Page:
Minc Law Tip: Rather than stooping to online shaming, try taking another (more constructive) approach. Depending on the severity of the actions of the person you are tempted to shame, try one of the following: (1) confronting that person privately, (2) taking the high road by not responding at all, or (3) taking legal action against the person.
How You Can Avoid Being the Target of Public Shaming on the Internet
“We’re creating a culture where people feel constantly surveilled, where people are afraid to be themselves.” – Jon Ronson, So You’ve Been Publicly Shamed.
Camera phones are everywhere, so the chances of someone whipping out their phone and snapping a photo or recording a video of you arguing in public — or getting into an altercation with someone — are very high.
Therefore, now more than ever, you should be sure to protect yourself by remembering the following tips:
- Be mindful that there is virtually no privacy in public spaces;
- Be self-aware of your actions and behavior;
- If a situation is getting heated, walk away and cool off;
- Follow the Golden Rule: “Treat others the way you want to be treated.”
There is an ever-growing world of possible observers with various recording devices all around you. The best option to avoid becoming the target of online public shaming is to remain aware of your surroundings.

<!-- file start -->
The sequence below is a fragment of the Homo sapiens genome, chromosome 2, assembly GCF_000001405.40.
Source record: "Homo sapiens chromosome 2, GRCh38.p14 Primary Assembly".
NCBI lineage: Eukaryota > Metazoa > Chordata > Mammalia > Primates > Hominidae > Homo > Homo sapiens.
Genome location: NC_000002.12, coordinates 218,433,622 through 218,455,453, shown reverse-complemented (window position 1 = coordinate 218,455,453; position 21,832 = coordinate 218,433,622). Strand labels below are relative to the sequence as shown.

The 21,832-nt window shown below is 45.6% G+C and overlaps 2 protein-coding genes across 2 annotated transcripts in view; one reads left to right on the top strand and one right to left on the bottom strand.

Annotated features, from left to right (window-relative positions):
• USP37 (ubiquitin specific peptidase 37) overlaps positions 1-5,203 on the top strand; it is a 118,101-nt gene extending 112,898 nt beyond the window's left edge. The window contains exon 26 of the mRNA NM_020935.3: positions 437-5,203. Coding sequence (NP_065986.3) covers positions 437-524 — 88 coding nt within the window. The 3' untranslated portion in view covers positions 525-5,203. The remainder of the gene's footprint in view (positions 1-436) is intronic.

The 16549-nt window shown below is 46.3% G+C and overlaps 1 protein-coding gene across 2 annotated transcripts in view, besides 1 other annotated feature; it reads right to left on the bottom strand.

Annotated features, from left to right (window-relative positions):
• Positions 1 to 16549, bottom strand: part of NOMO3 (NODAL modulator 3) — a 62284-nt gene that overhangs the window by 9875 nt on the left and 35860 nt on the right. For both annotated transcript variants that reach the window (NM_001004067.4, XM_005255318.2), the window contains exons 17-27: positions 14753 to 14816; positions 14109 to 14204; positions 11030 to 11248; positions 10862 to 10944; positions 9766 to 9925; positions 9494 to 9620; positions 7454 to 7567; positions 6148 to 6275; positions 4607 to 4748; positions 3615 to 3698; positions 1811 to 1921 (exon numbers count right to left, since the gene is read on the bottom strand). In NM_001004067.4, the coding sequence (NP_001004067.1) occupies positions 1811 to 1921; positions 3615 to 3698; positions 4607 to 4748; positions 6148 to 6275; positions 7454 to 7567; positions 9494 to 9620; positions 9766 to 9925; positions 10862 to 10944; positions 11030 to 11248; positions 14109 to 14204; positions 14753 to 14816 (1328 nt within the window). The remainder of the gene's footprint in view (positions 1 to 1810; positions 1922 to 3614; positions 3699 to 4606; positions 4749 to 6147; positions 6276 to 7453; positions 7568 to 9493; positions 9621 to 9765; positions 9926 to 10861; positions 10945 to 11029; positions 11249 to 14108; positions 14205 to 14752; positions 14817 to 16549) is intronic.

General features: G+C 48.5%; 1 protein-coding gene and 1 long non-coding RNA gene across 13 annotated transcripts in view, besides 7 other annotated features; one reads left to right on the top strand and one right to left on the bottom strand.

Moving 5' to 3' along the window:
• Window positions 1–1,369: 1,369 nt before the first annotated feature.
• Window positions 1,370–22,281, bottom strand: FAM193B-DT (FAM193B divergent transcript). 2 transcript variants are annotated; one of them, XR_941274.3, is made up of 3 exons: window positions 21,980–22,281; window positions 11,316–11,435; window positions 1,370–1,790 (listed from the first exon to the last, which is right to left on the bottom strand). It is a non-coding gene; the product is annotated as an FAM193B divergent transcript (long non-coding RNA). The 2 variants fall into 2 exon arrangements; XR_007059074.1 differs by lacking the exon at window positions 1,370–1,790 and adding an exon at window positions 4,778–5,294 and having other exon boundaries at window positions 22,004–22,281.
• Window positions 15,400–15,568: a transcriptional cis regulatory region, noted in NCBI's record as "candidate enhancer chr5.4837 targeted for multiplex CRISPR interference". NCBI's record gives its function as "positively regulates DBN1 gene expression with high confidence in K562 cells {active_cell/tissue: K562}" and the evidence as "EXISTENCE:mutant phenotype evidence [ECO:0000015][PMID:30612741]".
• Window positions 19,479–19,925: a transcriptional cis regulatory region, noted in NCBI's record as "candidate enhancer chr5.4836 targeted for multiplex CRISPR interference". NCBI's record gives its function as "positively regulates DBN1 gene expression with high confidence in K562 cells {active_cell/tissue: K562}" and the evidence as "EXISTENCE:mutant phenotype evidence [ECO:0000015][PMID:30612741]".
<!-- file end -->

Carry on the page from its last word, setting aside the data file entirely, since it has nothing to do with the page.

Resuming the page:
Avoid doing or saying things in public that you would not be comfortable sharing with others.
Internet Shaming: Technically Legal, But It Comes With Consequences For All
The experience of being shamed can come with disastrous side effects. The person being shamed may face psychological devastation, death threats, or lose their job over the incident. The person doing the shaming may also face retaliation and negative consequences in their own life — including a civil or criminal lawsuit, in some cases.
That is why it is the best policy never to engage in publicly shaming others online. There are much more constructive and helpful ways to convince others to change their behavior or viewpoints, without engaging in childish and destructive shaming tactics.
And if you want to avoid being publicly shamed, practice acting as though someone has their camera pointed directly at you when you are in a public space. Treat others the way you want to be treated, and always behave in a way in which you would not mind seeing yourself behave on live television.
But despite our best efforts, sometimes others will still try to paint us in a negative light online. If you have been publicly shamed online and you need help, contact our office at 216-373-7706, message one of our dedicated paralegals for more information, or chat with one of our Chat representatives now.